Corin Ashley lost the ability to do the thing he is clearly meant to do. He fought his way back and he just released Broken Biscuits, a wonderful WONDERFUL collection of pop songs inspired by his recovery from a pretty major health crisis.
But there was much more to talk about. Find out about Delia Derbyshire, Graham Gouldman, XTC, Jellyfish, friends, playing with Jody Stephens, the wish to tour Japan and 60s or early 70s pastiche.
If I wonder if 10CC was a big influence on you while making Broken Biscuits, would you take that as a compliment? Or were there others that inspired you?
I would definitely take that as a compliment, but I would saw that Grahm Gouldman is more of an influence specifically. There’s a song on my last album, “Marianne” that is an absolute celebration of Graham Gouldman’s writing.
I have a recording of him, Neil Finn and Roddy Frame doing a songwriting circle where they sing on each other’s songs and I have listened to that a million times.
The biggest influence on this album was that I had a pretty major health crisis halfway through making it. I had a stroke due to “a series of unfortunate events”, as they say. It completely wiped out the use of my left hand and paralyzed one of my vocal cords, and really messed up my ability to speak, let alone sing. I did about 9 months of therapy to get back to being able too really play and sing again.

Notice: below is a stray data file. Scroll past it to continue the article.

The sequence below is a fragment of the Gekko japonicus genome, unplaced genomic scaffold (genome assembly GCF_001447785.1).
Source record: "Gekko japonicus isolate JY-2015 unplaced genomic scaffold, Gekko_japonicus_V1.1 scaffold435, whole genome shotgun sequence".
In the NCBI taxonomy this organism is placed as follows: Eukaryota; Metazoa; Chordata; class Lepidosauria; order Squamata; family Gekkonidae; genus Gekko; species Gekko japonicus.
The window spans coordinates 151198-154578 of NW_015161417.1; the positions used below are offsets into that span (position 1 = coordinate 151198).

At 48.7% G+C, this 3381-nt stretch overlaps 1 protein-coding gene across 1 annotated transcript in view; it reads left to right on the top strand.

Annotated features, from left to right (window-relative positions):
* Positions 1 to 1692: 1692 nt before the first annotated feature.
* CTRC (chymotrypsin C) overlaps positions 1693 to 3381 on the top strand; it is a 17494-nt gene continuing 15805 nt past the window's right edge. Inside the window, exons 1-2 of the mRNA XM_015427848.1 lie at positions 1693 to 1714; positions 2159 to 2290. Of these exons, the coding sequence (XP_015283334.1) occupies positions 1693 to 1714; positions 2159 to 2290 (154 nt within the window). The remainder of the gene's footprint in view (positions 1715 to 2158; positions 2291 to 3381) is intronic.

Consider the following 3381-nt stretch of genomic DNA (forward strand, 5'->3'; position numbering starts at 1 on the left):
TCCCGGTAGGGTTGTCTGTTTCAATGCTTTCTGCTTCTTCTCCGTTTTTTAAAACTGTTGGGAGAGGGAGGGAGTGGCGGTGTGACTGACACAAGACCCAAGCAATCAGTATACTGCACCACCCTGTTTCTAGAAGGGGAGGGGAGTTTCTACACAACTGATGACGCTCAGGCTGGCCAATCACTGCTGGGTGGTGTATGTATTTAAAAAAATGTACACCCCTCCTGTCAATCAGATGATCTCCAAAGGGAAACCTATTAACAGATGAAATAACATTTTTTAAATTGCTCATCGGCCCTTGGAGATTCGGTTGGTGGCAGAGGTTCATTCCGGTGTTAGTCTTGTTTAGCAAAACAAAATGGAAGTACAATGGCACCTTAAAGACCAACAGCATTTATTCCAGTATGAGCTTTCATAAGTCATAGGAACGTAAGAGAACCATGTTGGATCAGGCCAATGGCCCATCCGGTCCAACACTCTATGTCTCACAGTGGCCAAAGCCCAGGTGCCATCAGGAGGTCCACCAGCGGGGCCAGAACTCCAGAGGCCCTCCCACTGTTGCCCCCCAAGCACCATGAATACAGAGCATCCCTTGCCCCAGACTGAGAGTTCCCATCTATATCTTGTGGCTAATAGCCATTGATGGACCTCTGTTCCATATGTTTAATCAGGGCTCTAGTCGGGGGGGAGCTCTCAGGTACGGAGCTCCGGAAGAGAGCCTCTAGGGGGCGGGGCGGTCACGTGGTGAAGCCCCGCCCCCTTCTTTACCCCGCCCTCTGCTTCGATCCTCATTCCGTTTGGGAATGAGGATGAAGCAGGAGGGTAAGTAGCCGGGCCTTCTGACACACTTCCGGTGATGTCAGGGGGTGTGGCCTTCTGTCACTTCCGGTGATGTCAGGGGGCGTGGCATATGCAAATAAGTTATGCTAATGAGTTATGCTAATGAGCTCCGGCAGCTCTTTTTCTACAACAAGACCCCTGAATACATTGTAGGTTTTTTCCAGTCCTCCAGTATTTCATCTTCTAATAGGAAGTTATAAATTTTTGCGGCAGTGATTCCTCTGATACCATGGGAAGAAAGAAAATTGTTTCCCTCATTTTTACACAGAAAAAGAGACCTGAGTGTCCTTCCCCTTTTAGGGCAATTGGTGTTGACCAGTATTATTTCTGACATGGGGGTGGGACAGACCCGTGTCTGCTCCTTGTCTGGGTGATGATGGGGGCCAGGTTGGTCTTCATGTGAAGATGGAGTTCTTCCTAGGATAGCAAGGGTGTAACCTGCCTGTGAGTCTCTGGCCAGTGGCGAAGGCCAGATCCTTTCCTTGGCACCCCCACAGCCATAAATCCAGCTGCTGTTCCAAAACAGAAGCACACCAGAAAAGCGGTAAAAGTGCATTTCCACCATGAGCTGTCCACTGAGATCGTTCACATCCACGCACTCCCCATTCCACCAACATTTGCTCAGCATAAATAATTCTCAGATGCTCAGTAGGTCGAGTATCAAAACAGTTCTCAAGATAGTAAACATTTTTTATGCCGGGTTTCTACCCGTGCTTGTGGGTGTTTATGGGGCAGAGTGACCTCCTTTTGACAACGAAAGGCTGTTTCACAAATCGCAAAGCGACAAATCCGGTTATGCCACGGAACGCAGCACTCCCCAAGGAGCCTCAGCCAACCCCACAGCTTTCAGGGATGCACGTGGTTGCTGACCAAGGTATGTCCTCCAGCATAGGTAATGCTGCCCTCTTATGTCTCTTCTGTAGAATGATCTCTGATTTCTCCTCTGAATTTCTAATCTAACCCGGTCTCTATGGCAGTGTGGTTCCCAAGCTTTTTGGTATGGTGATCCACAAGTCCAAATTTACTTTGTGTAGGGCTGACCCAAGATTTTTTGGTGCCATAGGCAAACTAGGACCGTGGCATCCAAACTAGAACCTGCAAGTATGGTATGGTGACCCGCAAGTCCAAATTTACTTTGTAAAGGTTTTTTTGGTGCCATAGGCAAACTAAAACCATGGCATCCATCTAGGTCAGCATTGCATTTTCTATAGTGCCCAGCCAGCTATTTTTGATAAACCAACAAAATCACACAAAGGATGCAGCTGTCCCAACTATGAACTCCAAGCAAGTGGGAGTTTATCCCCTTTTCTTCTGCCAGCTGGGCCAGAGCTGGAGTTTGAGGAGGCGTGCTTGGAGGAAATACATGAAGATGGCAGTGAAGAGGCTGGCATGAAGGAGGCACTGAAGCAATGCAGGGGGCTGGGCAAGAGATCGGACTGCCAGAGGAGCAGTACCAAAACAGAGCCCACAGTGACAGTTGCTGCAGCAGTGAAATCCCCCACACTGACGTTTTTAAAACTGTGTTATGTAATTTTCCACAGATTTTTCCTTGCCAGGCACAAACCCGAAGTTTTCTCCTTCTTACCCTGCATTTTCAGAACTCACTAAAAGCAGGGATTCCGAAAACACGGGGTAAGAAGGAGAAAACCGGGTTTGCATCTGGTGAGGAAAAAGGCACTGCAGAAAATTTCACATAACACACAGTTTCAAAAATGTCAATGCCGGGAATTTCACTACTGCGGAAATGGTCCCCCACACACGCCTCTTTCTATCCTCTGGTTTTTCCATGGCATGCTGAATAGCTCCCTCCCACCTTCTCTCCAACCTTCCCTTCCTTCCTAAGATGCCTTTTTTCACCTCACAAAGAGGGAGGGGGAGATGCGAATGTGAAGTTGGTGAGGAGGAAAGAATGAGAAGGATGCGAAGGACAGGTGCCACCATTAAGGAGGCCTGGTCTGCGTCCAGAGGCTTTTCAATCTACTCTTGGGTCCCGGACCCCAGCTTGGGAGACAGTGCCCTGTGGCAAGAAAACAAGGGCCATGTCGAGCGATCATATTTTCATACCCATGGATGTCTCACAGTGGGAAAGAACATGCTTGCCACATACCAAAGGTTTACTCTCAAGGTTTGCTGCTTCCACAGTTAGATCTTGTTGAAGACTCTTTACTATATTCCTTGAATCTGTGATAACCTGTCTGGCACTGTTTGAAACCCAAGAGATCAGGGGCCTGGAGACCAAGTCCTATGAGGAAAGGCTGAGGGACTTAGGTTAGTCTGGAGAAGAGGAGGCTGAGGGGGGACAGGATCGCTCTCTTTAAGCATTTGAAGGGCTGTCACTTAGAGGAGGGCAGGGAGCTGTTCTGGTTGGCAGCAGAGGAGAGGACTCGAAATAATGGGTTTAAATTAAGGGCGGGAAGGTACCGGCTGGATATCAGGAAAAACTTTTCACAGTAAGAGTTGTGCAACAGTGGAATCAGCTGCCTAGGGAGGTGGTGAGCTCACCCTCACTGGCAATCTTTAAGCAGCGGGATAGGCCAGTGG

It was a rare opportunity to reconsider music on every level after having played for 30 years. I had to go back to my building blocks as a musician, which are Wings, Badfinger, Supertramp- things I grew up listening to – and then, purely from a learning-to-play-the-bass again perspective, the Police.
That whole period of being a bit of a frazzled blank space mentally was a big re-set button on my music, too. When I couldn’t even really comprehend notes for a while there, the sound of the MRI machine sounded like music to me (which I actually took as a hopeful sign) and I got really into Terry Riley’s music for a while, and Brian Eno suddenly started to make more sense to me. Bowie’s “Black Star” album was the soundtrack to my whole hospital stay.